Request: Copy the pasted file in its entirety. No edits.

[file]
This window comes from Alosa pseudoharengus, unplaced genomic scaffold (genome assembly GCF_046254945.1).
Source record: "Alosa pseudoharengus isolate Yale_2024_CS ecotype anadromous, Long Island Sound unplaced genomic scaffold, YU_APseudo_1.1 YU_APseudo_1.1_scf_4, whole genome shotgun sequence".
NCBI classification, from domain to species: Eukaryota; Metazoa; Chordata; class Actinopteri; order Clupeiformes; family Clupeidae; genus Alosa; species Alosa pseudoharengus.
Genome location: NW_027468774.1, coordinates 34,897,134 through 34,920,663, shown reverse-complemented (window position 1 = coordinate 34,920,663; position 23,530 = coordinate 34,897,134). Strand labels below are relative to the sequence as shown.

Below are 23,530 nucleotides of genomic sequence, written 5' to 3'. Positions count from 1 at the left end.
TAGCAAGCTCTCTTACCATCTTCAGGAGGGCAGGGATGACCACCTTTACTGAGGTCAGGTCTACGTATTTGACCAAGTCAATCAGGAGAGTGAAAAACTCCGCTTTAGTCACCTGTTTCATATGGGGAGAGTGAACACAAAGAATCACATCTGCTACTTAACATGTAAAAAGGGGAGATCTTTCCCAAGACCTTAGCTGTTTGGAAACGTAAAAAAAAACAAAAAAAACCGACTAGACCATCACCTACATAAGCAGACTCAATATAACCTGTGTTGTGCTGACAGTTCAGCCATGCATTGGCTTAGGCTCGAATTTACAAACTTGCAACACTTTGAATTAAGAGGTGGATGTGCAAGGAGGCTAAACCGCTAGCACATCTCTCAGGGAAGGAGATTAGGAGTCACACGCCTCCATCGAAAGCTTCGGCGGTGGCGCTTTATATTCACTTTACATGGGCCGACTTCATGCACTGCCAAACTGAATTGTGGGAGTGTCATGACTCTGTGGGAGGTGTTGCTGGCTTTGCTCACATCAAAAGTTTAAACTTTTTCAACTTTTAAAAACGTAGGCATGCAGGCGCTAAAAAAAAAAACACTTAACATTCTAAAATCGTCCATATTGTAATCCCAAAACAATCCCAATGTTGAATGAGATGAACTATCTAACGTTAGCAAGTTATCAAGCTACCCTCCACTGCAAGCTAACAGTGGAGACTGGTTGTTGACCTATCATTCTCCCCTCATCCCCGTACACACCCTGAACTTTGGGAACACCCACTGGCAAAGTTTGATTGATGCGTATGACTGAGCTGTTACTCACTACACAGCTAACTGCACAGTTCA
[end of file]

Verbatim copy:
This window comes from Alosa pseudoharengus, unplaced genomic scaffold (genome assembly GCF_046254945.1).
Source record: "Alosa pseudoharengus isolate Yale_2024_CS ecotype anadromous, Long Island Sound unplaced genomic scaffold, YU_APseudo_1.1 YU_APseudo_1.1_scf_4, whole genome shotgun sequence".
NCBI classification, from domain to species: Eukaryota; Metazoa; Chordata; class Actinopteri; order Clupeiformes; family Clupeidae; genus Alosa; species Alosa pseudoharengus.
Genome location: NW_027468774.1, coordinates 34,897,134 through 34,920,663, shown reverse-complemented (window position 1 = coordinate 34,920,663; position 23,530 = coordinate 34,897,134). Strand labels below are relative to the sequence as shown.

Below are 23,530 nucleotides of genomic sequence, written 5' to 3'. Positions count from 1 at the left end.
TAGCAAGCTCTCTTACCATCTTCAGGAGGGCAGGGATGACCACCTTTACTGAGGTCAGGTCTACGTATTTGACCAAGTCAATCAGGAGAGTGAAAAACTCCGCTTTAGTCACCTGTTTCATATGGGGAGAGTGAACACAAAGAATCACATCTGCTACTTAACATGTAAAAAGGGGAGATCTTTCCCAAGACCTTAGCTGTTTGGAAACGTAAAAAAAAACAAAAAAAACCGACTAGACCATCACCTACATAAGCAGACTCAATATAACCTGTGTTGTGCTGACAGTTCAGCCATGCATTGGCTTAGGCTCGAATTTACAAACTTGCAACACTTTGAATTAAGAGGTGGATGTGCAAGGAGGCTAAACCGCTAGCACATCTCTCAGGGAAGGAGATTAGGAGTCACACGCCTCCATCGAAAGCTTCGGCGGTGGCGCTTTATATTCACTTTACATGGGCCGACTTCATGCACTGCCAAACTGAATTGTGGGAGTGTCATGACTCTGTGGGAGGTGTTGCTGGCTTTGCTCACATCAAAAGTTTAAACTTTTTCAACTTTTAAAAACGTAGGCATGCAGGCGCTAAAAAAAAAAACACTTAACATTCTAAAATCGTCCATATTGTAATCCCAAAACAATCCCAATGTTGAATGAGATGAACTATCTAACGTTAGCAAGTTATCAAGCTACCCTCCACTGCAAGCTAACAGTGGAGACTGGTTGTTGACCTATCATTCTCCCCTCATCCCCGTACACACCCTGAACTTTGGGAACACCCACTGGCAAAGTTTGATTGATGCGTATGACTGAGCTGTTACTCACTACACAGCTAACTGCACAGTTCA